Articles on Severe acute respiratory syndrome (SARS)

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A woman holds her newborn son right after giving birth; they are still in the birthing pool after labour at home. (Shutterstock)

During coronavirus hospital surge, a midwife recommends home birth

During a pandemic, a home birth starts looking better every second. Midwives with their specialized skills in low-risk normal birth can be of great service.
Body temperature scans are one tool to interrupt the spread of disease by travelers. Tatan Syuflana/APImages.com

Does screening travelers for disease and infection really work?

Travelers may undergo screenings at airports to control the spread of coronavirus. Research shows that these efforts have little to no effect on slowing the spread of disease.
A security guard wears gloves while holding a basketball during halftime of an NBA game in Houston on March 5, 2020. The NBA has told players to avoid high-fiving fans and to avoid taking any item for autographs. AP Photo/David J. Phillip

How big will the coronavirus epidemic be? An epidemiologist updates his concerns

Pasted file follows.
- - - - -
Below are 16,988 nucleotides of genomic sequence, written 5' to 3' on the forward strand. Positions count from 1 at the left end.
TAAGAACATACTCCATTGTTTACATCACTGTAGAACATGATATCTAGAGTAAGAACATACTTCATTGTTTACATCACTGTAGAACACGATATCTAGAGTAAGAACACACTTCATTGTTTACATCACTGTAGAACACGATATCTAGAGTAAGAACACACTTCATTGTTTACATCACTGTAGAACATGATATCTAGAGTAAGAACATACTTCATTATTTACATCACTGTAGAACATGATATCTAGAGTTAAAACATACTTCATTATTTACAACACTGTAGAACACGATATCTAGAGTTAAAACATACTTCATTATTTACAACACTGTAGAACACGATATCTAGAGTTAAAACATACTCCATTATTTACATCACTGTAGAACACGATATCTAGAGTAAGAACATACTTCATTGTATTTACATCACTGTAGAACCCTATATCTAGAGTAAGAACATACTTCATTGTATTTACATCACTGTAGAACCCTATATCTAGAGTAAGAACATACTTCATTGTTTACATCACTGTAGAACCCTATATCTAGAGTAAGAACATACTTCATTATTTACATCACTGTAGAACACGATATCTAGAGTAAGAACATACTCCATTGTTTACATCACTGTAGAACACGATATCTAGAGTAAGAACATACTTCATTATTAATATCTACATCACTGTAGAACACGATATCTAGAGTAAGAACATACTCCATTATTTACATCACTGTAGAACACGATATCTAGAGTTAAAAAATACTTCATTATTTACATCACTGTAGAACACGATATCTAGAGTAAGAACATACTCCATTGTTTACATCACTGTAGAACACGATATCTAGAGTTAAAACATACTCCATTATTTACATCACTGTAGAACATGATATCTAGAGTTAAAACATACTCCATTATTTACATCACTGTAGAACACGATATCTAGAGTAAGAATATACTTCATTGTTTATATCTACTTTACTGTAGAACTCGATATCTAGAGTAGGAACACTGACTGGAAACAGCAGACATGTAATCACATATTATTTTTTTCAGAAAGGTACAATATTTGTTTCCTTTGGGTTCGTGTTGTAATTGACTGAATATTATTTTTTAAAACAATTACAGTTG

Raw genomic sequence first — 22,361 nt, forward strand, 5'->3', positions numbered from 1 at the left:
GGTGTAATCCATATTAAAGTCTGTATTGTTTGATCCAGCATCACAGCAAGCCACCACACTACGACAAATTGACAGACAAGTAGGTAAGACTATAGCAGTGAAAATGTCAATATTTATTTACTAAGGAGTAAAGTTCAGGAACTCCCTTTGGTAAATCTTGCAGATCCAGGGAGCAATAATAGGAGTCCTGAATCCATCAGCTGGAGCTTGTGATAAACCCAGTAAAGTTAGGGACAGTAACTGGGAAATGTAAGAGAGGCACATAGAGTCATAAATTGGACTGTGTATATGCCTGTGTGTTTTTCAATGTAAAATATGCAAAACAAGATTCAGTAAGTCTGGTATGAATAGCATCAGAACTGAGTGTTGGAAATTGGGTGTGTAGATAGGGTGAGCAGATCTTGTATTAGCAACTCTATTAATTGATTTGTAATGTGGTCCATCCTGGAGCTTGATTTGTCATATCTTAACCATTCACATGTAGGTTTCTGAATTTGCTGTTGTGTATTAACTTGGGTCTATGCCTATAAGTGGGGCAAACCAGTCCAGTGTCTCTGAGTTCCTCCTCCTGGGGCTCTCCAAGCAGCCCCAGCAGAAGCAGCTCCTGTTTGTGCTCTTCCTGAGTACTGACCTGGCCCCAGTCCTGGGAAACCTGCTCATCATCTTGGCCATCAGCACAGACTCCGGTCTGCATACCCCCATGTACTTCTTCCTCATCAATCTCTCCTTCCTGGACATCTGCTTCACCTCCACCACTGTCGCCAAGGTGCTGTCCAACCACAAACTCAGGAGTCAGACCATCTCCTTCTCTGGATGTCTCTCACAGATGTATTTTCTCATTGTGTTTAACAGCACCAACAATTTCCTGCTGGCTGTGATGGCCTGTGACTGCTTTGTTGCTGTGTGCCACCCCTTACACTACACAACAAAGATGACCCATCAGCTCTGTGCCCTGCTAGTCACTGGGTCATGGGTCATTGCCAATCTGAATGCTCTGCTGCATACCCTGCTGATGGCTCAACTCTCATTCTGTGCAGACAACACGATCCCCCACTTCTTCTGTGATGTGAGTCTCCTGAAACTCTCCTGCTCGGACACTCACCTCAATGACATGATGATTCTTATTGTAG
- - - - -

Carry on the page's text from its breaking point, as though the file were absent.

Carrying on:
Initial data from the outbreak in China did not reveal as much information as scientists needed to assess the epidemic. Now, more accurate data suggest an epidemic worse than some previously thought.
The links between people, animals and the environment call for a new approach to health. Shutterstock

Rwanda is training health workers for an interconnected world

The interdependency between humans, animals and the environment is becoming more pronounced. This calls for an interdisciplinary approach to health problems.
Viral sequences related to known human coronavirus outbreaks have been identified in horsehoe bats. Dr. Low de Vries

Why it’s important to study coronaviruses in African bats

Understanding the many factors that may play a role in spillover of pathogens from bats to humans requires systematic surveillance of bat populations.

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